Editor’s note: We have updated share counts for each of the Fab Five except Amazon but SEC 10-K reports have not been issued for some of the Telco Top Five. We anticipate all of the share counts will be updated by the end of February. All share counts that remain to be updated are in italics.
Despite some profit taking on Friday, each of the Fab Five finished the week with gains. In total, they gained $365 billion for the week (roughly the combined values of T-Mobile + Verizon) and have gained more than $1.1 trillion year to date in 2023 (re: this follows on the heels of a $3.8 trillion loss in 2022). The Telco Top Five also had a positive week, with Verizon leading the way with $4 billion in market cap gains. The gap between Verizon and market cap leader T-Mobile continues to dwindle and now stands at $6 billion or just over 3%.
What is interesting about the Fab Five accumulated gain is that it comes with a) a blowout jobs report (New York Times analysis here) where nearly every sector of the economy added jobs, and b) continued tough language (and a 25 basis point hike) from Federal Reserve Chair Jerome Powell this week (CNBC article here). As one market commentator put it “Higher interest rates are here for the short and medium-term, but the markets don’t really seem to care.”
T-Mobile reported earnings this week and teased additional news concerning their fiber/ local/ rural initiatives. We are going to have a more extensive analysis of their earnings call next Sunday, but Magenta’s synergy-related momentum continues. The full earnings transcript is available from Seeking Alpha here and the full earnings package from the company is here.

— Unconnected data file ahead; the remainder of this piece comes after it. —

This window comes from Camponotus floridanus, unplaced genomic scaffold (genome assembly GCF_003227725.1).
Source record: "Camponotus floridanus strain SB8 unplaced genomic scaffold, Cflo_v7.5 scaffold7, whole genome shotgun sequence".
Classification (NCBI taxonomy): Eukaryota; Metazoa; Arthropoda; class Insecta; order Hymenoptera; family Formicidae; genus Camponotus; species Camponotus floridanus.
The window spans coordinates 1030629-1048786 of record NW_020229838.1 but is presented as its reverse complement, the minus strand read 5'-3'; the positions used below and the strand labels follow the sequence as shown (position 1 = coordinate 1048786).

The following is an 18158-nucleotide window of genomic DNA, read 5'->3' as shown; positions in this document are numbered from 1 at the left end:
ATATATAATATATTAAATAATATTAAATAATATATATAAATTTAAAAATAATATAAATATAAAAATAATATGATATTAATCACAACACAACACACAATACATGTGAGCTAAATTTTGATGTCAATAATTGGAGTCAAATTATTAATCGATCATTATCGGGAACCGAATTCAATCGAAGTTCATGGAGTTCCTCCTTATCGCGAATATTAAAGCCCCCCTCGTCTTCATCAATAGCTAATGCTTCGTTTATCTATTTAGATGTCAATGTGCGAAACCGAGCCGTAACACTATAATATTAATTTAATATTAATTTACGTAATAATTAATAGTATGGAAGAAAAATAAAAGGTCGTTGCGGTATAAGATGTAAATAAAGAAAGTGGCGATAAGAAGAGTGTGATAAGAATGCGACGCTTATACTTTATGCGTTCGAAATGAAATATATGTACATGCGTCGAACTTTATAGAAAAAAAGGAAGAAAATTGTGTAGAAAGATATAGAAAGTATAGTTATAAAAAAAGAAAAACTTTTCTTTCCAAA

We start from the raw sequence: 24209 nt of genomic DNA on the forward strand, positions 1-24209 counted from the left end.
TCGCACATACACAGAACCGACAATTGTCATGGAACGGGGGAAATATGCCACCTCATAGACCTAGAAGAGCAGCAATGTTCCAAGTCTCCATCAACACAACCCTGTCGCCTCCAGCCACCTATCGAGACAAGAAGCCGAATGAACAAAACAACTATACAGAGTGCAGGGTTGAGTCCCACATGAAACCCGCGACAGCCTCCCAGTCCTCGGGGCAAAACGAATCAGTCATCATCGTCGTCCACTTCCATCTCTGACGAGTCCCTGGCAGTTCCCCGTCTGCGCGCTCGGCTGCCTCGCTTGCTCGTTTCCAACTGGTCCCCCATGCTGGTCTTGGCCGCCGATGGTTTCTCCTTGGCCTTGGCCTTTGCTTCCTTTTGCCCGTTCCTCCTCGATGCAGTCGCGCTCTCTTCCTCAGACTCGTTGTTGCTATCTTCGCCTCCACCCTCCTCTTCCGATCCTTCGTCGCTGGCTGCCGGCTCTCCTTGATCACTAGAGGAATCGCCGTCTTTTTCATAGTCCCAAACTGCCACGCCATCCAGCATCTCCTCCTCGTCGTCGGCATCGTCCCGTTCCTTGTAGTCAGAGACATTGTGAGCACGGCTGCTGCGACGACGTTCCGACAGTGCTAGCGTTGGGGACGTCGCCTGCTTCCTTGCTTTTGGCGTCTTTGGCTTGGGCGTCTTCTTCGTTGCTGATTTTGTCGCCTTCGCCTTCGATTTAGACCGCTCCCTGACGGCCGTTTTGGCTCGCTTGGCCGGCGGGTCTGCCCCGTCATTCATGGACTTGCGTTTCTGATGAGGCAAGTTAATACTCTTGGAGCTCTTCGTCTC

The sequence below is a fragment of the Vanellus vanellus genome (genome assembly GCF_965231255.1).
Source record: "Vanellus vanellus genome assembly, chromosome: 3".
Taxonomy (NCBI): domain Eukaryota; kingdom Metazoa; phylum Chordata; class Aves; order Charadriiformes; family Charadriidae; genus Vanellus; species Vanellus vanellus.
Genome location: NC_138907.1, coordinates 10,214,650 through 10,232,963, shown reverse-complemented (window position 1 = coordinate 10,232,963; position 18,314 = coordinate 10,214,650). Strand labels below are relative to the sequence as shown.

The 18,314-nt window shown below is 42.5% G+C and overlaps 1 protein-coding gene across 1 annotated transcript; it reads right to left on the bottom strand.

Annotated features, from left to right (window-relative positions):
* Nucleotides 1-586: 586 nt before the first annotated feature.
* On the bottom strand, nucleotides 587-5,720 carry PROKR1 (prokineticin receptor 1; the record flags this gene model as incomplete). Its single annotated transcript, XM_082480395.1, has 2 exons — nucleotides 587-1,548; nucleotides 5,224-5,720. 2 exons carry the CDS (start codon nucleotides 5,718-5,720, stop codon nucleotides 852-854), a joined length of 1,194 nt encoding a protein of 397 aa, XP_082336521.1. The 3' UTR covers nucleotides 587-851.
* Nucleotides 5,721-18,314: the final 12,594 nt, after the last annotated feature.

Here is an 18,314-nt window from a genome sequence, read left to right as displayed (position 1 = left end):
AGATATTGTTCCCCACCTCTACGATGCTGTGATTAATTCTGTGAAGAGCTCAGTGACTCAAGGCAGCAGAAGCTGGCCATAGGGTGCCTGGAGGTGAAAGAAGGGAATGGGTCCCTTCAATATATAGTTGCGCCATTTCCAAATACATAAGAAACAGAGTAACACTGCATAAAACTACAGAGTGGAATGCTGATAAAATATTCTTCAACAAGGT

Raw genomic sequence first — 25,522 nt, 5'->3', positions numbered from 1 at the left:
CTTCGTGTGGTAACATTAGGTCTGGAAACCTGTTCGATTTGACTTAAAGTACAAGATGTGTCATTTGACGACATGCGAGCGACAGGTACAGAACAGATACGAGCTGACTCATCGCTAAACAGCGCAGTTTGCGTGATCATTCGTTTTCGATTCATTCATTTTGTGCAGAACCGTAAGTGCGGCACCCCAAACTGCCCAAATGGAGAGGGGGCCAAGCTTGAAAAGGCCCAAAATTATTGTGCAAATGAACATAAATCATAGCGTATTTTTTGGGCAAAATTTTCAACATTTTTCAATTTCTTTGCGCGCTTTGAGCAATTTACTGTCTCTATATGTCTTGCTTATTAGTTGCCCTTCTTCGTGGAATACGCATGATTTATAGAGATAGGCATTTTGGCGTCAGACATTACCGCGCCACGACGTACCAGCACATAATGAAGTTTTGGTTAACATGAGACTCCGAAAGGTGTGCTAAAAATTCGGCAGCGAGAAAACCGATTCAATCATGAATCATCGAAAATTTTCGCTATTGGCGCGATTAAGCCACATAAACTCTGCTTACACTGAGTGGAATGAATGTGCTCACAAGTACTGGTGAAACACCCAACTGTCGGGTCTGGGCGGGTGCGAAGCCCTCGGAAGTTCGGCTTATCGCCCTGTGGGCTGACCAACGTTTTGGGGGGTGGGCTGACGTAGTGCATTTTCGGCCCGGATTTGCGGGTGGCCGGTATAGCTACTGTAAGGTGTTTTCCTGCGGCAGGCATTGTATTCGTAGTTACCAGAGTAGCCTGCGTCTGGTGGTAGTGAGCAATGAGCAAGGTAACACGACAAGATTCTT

One nuanced but important item from the Telco Top Five is Charter, as this week represents the first full week where the stock remained at or above early to mid-December levels (after their investor update on December 13, the stock plummeted 16% in one day and bears and short-sellers hammered away for a month on the stock). Interestingly, it’s completely recovered from these levels as some industry analysts have decided that a rural/ suburban/ metro blend might not be so bad for an incumbent with market-leading shares.
Finally, we continue to watch the slow progress of the AT&T/ BlackRock JV. John Stankey, AT&T’s CEO, called the JV a “discussion” in a CNBC interview on Friday (full transcript here). While it still sounds like a deal gets done, it doesn’t sound like it’s going to come next week. But, as AT&T indicated on their earnings call, when the announcement does come, at least one project (we assume that’s the one in Arizona) will quickly follow.
File is below. See the note above as share counts will not be final for each of the ten stocks until all 10-K/ 10-Q reports are published.